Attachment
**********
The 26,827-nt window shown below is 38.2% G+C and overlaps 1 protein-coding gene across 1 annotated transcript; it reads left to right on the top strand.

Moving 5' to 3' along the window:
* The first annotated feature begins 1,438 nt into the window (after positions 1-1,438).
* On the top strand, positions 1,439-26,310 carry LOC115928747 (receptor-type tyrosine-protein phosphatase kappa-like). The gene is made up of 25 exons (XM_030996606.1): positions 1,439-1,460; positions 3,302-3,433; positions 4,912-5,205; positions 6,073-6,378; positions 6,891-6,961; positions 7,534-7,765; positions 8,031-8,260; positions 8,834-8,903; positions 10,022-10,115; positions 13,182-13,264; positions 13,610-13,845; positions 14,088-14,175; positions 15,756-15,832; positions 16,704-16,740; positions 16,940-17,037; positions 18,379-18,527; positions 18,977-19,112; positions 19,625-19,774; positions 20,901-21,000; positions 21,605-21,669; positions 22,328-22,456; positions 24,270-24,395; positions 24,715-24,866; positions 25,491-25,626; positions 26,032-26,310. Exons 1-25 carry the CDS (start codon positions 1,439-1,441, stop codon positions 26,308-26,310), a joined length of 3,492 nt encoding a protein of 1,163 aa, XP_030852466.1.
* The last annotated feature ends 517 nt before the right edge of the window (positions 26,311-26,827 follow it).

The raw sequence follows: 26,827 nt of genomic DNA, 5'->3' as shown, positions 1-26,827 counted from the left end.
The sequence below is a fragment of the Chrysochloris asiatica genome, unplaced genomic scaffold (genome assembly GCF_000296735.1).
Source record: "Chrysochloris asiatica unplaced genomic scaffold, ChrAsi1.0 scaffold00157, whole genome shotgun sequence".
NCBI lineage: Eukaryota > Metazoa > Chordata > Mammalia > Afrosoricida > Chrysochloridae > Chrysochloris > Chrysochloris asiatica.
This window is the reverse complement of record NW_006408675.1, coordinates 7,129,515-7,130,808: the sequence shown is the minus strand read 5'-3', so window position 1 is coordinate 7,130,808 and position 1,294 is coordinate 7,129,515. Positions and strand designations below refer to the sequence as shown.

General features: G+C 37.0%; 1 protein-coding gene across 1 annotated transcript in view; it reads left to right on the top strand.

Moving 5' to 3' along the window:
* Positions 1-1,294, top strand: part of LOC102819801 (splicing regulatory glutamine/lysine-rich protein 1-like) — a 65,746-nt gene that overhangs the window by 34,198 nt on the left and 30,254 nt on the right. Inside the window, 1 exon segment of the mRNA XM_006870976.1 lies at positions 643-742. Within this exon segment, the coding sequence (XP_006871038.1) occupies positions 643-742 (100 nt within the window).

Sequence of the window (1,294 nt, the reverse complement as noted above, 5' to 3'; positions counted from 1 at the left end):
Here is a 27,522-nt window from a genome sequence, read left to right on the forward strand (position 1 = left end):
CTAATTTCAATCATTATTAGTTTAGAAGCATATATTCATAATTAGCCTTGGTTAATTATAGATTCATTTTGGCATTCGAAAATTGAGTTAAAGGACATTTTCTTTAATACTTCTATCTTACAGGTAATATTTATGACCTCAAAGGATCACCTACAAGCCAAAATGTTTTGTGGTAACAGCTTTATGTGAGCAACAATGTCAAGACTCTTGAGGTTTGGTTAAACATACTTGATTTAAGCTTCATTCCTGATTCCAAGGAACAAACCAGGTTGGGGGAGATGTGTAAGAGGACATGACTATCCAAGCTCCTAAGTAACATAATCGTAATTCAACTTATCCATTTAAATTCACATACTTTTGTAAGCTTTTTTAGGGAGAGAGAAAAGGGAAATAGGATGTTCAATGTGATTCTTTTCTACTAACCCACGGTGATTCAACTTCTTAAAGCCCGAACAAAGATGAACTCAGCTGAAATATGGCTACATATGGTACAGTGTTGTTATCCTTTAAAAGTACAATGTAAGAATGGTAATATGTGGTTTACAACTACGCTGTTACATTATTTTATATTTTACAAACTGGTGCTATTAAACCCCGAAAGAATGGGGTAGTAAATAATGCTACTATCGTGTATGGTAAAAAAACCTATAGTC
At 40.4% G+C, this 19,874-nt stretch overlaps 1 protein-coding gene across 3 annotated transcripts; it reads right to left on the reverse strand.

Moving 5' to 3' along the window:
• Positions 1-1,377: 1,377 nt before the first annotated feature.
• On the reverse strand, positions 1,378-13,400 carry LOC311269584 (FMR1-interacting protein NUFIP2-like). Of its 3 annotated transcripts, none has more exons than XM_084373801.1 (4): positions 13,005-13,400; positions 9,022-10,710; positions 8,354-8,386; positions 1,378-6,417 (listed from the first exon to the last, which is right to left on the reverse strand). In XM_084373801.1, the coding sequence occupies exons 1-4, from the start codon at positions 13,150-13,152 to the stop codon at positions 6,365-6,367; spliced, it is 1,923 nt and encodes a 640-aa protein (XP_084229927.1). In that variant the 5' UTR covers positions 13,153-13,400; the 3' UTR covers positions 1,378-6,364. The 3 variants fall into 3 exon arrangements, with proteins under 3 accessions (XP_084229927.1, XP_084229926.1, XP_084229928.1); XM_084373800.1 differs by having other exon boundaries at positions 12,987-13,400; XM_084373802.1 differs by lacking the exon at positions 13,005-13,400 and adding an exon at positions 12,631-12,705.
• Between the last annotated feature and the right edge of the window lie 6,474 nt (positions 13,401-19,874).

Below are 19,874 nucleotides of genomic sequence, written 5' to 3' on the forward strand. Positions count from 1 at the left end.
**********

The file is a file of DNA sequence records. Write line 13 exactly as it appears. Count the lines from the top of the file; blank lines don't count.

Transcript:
* Positions 1-1,294, top strand: part of LOC102819801 (splicing regulatory glutamine/lysine-rich protein 1-like) — a 65,746-nt gene that overhangs the window by 34,198 nt on the left and 30,254 nt on the right. Inside the window, 1 exon segment of the mRNA XM_006870976.1 lies at positions 643-742. Within this exon segment, the coding sequence (XP_006871038.1) occupies positions 643-742 (100 nt within the window).